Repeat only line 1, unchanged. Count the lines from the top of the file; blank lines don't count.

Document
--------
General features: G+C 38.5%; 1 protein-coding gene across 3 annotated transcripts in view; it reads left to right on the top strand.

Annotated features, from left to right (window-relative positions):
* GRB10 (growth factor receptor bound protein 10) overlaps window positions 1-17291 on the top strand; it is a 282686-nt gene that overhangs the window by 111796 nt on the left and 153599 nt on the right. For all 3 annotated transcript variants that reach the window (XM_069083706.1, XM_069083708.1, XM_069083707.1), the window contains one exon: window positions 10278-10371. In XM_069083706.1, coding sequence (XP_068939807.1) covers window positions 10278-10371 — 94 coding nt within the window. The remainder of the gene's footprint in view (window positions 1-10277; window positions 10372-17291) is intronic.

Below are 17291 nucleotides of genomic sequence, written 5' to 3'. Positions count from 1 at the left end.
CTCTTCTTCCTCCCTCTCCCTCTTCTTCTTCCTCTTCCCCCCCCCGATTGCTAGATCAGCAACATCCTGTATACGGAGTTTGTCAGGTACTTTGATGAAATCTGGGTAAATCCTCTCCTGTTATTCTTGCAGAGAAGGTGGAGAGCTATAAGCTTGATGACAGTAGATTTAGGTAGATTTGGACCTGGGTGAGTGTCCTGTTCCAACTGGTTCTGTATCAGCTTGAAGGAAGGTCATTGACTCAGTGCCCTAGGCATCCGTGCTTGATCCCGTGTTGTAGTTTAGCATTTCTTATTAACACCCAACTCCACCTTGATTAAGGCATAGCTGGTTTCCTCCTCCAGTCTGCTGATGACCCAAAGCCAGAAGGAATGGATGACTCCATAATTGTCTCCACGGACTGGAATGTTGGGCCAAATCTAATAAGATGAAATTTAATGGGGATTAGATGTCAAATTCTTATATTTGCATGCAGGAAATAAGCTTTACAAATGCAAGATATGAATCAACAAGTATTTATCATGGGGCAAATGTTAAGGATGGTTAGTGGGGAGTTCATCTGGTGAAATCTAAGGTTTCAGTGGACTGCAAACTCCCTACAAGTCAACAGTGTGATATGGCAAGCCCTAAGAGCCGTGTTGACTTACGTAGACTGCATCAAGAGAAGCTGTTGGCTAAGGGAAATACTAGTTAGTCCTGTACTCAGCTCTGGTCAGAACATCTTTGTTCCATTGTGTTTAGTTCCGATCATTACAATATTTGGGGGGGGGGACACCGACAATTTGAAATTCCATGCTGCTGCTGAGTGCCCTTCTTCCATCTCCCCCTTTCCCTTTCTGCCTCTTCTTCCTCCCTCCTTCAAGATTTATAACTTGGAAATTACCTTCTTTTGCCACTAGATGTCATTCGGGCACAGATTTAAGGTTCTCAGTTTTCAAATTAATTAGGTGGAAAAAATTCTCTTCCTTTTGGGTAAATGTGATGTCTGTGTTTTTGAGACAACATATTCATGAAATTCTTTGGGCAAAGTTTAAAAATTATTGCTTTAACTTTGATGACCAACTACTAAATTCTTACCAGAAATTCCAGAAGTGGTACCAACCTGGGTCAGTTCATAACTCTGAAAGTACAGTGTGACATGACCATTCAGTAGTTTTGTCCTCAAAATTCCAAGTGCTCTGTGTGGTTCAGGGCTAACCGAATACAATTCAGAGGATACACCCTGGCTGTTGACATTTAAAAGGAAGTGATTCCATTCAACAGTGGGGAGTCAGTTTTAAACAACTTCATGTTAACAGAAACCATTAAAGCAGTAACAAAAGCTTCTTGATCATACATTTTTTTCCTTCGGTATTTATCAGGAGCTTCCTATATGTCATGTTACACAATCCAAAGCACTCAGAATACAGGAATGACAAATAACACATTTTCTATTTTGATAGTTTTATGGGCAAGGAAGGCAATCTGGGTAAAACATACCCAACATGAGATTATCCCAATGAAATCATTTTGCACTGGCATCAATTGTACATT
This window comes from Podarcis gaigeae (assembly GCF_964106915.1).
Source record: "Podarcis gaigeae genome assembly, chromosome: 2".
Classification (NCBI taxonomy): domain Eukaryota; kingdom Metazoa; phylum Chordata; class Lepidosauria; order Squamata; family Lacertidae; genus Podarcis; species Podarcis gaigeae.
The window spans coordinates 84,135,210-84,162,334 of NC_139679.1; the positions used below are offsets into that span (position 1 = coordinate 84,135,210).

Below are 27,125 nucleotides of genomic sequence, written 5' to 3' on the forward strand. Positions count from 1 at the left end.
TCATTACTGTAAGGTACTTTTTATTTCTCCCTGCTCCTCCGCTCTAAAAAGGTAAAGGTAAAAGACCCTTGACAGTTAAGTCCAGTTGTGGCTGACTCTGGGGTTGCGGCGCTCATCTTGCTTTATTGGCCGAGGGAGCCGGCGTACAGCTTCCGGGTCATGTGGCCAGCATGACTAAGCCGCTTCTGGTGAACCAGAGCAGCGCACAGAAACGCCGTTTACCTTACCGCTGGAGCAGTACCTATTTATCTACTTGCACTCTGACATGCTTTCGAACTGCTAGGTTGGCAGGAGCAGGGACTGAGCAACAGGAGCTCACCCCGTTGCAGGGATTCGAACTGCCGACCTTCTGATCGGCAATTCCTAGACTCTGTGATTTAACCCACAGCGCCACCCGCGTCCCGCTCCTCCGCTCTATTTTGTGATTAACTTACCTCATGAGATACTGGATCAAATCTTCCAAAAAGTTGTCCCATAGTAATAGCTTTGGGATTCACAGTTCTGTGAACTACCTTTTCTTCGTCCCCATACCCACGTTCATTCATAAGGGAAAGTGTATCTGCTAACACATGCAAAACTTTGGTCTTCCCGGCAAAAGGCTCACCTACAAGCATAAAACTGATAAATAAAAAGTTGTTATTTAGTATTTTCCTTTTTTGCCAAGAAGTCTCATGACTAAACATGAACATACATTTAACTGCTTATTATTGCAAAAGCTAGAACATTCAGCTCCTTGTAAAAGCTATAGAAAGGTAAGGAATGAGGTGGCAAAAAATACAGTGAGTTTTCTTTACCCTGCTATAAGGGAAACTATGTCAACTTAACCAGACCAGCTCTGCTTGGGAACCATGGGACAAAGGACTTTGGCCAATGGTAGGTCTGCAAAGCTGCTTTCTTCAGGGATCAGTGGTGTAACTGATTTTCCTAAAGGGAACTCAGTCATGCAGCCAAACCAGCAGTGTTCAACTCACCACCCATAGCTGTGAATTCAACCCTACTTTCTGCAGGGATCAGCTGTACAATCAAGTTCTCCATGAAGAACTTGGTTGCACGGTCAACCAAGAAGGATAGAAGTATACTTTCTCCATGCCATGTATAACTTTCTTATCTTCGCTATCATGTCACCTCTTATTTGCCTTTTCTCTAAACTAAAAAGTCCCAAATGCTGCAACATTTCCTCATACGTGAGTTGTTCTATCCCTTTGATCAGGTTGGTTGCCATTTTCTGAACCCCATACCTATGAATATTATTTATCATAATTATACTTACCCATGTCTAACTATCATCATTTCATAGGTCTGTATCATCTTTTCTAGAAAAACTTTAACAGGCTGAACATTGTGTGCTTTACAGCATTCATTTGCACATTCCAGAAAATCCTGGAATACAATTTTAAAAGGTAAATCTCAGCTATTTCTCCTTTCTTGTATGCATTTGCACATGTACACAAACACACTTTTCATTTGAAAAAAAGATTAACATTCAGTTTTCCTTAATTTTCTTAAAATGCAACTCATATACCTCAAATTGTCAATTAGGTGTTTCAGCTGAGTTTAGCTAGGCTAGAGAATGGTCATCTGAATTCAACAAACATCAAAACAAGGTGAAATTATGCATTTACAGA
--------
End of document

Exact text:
General features: G+C 38.5%; 1 protein-coding gene across 3 annotated transcripts in view; it reads left to right on the top strand.